Cambyses' Electric and Autonomous Vehicle Initiative -- Suitability and Risk Factors

Cambyses does not provide a generalized Buy, Hold, Sell recommendation. Rather, we examine each security in light of its compatibility with a specific investor’s risk profile, aims and goals for their portfolio, intended strategy, time horizon and several other criteria. For full information on any security that we cover, request our suitability analysis for that company.

Review Cambyses' Suitability, Risk Criteria, and Data Sources:  Cambyses determines whether a security should be in your portfolio by reviewing and analyzing nine suitability factors, eleven risk factors, and a variety of performance data (both fundamental and technical). When we are done, we review what other analysts have to say (their opinions rarely change our mind, but, once-in-a-while.

Because the data has become more available, we recently began evaluating companies' Environmental, Social, and Governance positions as well - Both their stated & reported policies and their adherence to them.  That part of our protocol is not yet mature.

Cambyses' Suitability and Risk Analysis - Applied: Since Tesla was one of the first modern entrants to the EV arena, we think it is fitting that they be our exemplar when we demonstrate how our suitability analysis applies to real life operating data. 

Tesla is the "800 pound gorilla" of not only the EV sector, but has evolved as a market capital leader and an innovation driver. It is, at present, the only pure-EV play that has achieved international status. 

Notes About Cambyses' Electric and Autonomous Vehicle Portfolio

Almost without exception, the securities in Cambyses’ EV Initiative portfolio are suitable only for investors with high risk tolerance. Most of the securities are 1.5 to 2.5 times as volatile as the S&P 500 (Measured by Beta). The securities are, in addition, moderately correlated to each other and to the S&P Index. Thus, Cambyses portfolios are only minimally less volatile than their constituent securities. Their general movement mirrors that of the S&P 500 index.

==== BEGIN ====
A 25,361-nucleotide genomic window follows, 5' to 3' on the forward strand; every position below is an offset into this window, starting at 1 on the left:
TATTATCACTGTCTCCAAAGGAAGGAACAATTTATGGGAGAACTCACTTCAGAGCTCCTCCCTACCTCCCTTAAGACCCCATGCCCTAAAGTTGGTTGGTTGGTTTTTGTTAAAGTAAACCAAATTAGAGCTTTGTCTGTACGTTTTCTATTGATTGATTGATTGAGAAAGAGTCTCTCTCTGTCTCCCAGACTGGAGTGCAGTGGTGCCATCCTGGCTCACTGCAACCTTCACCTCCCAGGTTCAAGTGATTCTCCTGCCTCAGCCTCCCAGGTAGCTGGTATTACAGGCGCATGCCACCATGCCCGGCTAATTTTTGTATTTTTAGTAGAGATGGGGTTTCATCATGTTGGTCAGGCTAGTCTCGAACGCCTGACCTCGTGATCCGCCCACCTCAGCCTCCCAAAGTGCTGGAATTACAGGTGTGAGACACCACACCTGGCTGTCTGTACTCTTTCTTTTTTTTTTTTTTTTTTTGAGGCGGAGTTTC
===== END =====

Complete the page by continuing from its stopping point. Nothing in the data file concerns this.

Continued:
A significant number of the Initiative companies face significant financial risks. A superficial balance sheet review might conclude that the companies are quite solvent (current Ratios of 2.0-5.0 are common) and largely debt free (though that is changing). That impression is, however, misleading. Many of the same companies are pre-revenue or have not produced at-scale. Thus, replenishment or maintenance of their working capital reserves is almost entirely dependent on retaining an enthusiastic and deep-pocket investor base that isn’t concerned with dilution.  Those investors, historically, have been few and far between and their willingness to stay-the-course has been limited.

The Initiative Companies’ volatility and financial risk influences their suitability for inclusion in virtually any portfolio – Cambyses’ included. As a general rule: Initiative securities are suitable for inclusion in portfolios with either:

Very short planning horizons or holding expectations (“day trade” portfolios), or

Long-term growth portfolios based on buy-and-monitor practices.

With almost equal generality, Initiative securities are not suitable for

Target and Target-Deadline portfolios (e.g., pre-retirement portfolios, or education savings)

Preservation or value strategies, or (in all likelihood)

Mid-term holding approaches

Suitable prospects for option trading and other strategies must be identified on a case-by-case basis.